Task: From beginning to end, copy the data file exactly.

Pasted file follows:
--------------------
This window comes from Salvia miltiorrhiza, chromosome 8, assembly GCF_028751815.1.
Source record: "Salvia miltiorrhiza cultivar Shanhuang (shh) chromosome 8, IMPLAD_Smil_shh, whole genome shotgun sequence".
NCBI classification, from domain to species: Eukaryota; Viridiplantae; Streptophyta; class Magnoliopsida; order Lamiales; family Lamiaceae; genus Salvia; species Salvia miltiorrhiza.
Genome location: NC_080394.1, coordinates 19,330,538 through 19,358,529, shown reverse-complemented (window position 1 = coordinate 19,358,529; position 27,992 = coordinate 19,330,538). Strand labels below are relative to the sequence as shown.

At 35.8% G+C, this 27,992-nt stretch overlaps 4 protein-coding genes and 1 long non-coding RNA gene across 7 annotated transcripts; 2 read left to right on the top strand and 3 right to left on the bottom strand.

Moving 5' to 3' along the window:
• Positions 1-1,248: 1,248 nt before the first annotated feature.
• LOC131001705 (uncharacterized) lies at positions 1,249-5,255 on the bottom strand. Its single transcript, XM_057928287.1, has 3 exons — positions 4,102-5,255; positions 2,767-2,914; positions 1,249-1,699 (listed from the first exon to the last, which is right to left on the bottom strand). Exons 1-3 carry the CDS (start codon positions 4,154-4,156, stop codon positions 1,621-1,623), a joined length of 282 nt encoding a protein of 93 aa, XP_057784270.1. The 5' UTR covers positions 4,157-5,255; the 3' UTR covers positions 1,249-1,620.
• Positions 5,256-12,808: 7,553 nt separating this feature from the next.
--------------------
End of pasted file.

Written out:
This window comes from Salvia miltiorrhiza, chromosome 8, assembly GCF_028751815.1.
Source record: "Salvia miltiorrhiza cultivar Shanhuang (shh) chromosome 8, IMPLAD_Smil_shh, whole genome shotgun sequence".
NCBI classification, from domain to species: Eukaryota; Viridiplantae; Streptophyta; class Magnoliopsida; order Lamiales; family Lamiaceae; genus Salvia; species Salvia miltiorrhiza.
Genome location: NC_080394.1, coordinates 19,330,538 through 19,358,529, shown reverse-complemented (window position 1 = coordinate 19,358,529; position 27,992 = coordinate 19,330,538). Strand labels below are relative to the sequence as shown.

At 35.8% G+C, this 27,992-nt stretch overlaps 4 protein-coding genes and 1 long non-coding RNA gene across 7 annotated transcripts; 2 read left to right on the top strand and 3 right to left on the bottom strand.

Moving 5' to 3' along the window:
• Positions 1-1,248: 1,248 nt before the first annotated feature.
• LOC131001705 (uncharacterized) lies at positions 1,249-5,255 on the bottom strand. Its single transcript, XM_057928287.1, has 3 exons — positions 4,102-5,255; positions 2,767-2,914; positions 1,249-1,699 (listed from the first exon to the last, which is right to left on the bottom strand). Exons 1-3 carry the CDS (start codon positions 4,154-4,156, stop codon positions 1,621-1,623), a joined length of 282 nt encoding a protein of 93 aa, XP_057784270.1. The 5' UTR covers positions 4,157-5,255; the 3' UTR covers positions 1,249-1,620.
• Positions 5,256-12,808: 7,553 nt separating this feature from the next.